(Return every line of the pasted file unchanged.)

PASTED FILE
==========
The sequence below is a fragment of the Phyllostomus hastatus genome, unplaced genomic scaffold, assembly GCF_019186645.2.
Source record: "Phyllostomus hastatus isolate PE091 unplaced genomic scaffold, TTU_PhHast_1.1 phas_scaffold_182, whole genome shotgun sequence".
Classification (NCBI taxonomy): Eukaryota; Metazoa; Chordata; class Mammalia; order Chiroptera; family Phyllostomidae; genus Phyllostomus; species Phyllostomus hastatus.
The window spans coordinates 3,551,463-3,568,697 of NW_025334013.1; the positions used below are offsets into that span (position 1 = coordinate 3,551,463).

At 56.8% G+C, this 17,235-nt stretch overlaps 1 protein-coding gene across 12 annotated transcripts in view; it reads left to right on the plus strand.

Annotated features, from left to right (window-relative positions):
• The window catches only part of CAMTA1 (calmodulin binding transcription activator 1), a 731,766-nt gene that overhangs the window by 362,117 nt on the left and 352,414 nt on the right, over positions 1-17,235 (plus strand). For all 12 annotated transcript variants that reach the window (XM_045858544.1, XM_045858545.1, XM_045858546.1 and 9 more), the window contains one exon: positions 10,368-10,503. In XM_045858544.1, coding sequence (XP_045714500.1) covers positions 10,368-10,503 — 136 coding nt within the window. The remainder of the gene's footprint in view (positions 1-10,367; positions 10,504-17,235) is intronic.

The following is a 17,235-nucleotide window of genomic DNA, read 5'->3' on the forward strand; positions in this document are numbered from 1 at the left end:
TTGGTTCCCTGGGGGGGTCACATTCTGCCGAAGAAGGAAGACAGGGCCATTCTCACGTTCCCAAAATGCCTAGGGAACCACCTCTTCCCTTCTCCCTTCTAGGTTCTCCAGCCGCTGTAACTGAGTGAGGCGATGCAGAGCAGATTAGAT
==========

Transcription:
The sequence below is a fragment of the Phyllostomus hastatus genome, unplaced genomic scaffold, assembly GCF_019186645.2.
Source record: "Phyllostomus hastatus isolate PE091 unplaced genomic scaffold, TTU_PhHast_1.1 phas_scaffold_182, whole genome shotgun sequence".
Classification (NCBI taxonomy): Eukaryota; Metazoa; Chordata; class Mammalia; order Chiroptera; family Phyllostomidae; genus Phyllostomus; species Phyllostomus hastatus.
The window spans coordinates 3,551,463-3,568,697 of NW_025334013.1; the positions used below are offsets into that span (position 1 = coordinate 3,551,463).

At 56.8% G+C, this 17,235-nt stretch overlaps 1 protein-coding gene across 12 annotated transcripts in view; it reads left to right on the plus strand.

Annotated features, from left to right (window-relative positions):
• The window catches only part of CAMTA1 (calmodulin binding transcription activator 1), a 731,766-nt gene that overhangs the window by 362,117 nt on the left and 352,414 nt on the right, over positions 1-17,235 (plus strand). For all 12 annotated transcript variants that reach the window (XM_045858544.1, XM_045858545.1, XM_045858546.1 and 9 more), the window contains one exon: positions 10,368-10,503. In XM_045858544.1, coding sequence (XP_045714500.1) covers positions 10,368-10,503 — 136 coding nt within the window. The remainder of the gene's footprint in view (positions 1-10,367; positions 10,504-17,235) is intronic.

The following is a 17,235-nucleotide window of genomic DNA, read 5'->3' on the forward strand; positions in this document are numbered from 1 at the left end:
TTGGTTCCCTGGGGGGGTCACATTCTGCCGAAGAAGGAAGACAGGGCCATTCTCACGTTCCCAAAATGCCTAGGGAACCACCTCTTCCCTTCTCCCTTCTAGGTTCTCCAGCCGCTGTAACTGAGTGAGGCGATGCAGAGCAGATTAGAT